Monday, May 09, 2011

The Right Man At The Right Time

A lot is said from both sides of the political aisle about President Obama's policy-making, some of which is pretty unfair. As the bin Laden incident proves, Obama tends to move cautiously until he no longer has to, and then he can be very decisive.
I don't want to make it seem that I agree with all of his decisions, or that his timing is impeccable. Nor do I think he's done all that he can to alleviate many of the problems that face America right now. Too many people are still un- and underemployed, too many people are in dire risk of losing their homes and too many people face catastrophic illness that could and should have been covered already. The nation itself is teetering at the precipice.
Meanwhile, corporations are still making record profits and banksters walked away from the bailout trough with hefty personal bank balances. Even making the generous allowance that most of these crises were created under the former administration, Obama's been President for two years now. Progress has been glacial at best. But I do want to raise an observation.
An overview of American history reveals a pretty stunning insight: somehow, Americans in times of crises, even minor ones, hire the President they need with fair regularity. I think Obama's election was no fluke, but reflects a dynamic that has played out through history: An administration (usually Republican *ahem*) fouls the waters, and the next guy has to come in and clear the mess (usually, a Democrat).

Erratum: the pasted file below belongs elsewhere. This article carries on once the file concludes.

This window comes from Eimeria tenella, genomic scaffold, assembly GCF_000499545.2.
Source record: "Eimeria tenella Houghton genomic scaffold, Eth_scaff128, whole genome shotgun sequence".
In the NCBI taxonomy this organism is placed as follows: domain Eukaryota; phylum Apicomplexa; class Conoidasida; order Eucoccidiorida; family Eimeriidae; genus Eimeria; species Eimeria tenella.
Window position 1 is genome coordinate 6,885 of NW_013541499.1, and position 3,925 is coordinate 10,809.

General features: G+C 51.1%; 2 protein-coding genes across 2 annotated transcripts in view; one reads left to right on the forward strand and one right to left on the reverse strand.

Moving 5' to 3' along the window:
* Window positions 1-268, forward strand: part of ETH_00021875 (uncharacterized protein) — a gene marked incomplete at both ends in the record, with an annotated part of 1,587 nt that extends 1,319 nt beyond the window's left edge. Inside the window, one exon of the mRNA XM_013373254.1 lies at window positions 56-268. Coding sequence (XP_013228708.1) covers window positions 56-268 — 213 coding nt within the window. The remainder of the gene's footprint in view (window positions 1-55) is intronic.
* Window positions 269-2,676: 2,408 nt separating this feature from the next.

As a liberal, I have to say I'm getting a little tired of cleaning conservative messes, but I digress...
We elect men (sadly, only men so far) who manage to juggle the tricky balls of competence, charisma, and consensus. FDR walked us through World War II and a Great Depression mangled horribly by the Hoover administration. Lincoln took on the challenge of a Civil War and not only won it, but set the tone for the Reconstruction. As far back as George Washington himself, the nation has a pretty good track record of finding someone who is up to a monumental task.
It's when we aren't faced with a major crisis that we screw up, badly (*koffkoffWkoffkoff*).
For me, the irony is that those challenges are precisely when you'd least expect a leader to want the job. Who would want to take on the economy as it unfolded during the 2008 campaign? Would anyone have blamed either Obama or McCain for throwing the election? After all, the underlying nasty truth of our nation is, at heart, a large number of us are a bunch of greedy chickens.
Yea, I'm looking at you, "tax cut and spenders." The corollary of that truth is, those same people are the first to criticize the guy who does roll up his sleeve and get to work on a problem.
I think, at the end of the day, the collective wisdom of Americans comes through. We can ignore the siren call of "mo' money" and embrace a man who simply wants to work hard to make the nation better. But really, we'll do that kicking and screaming.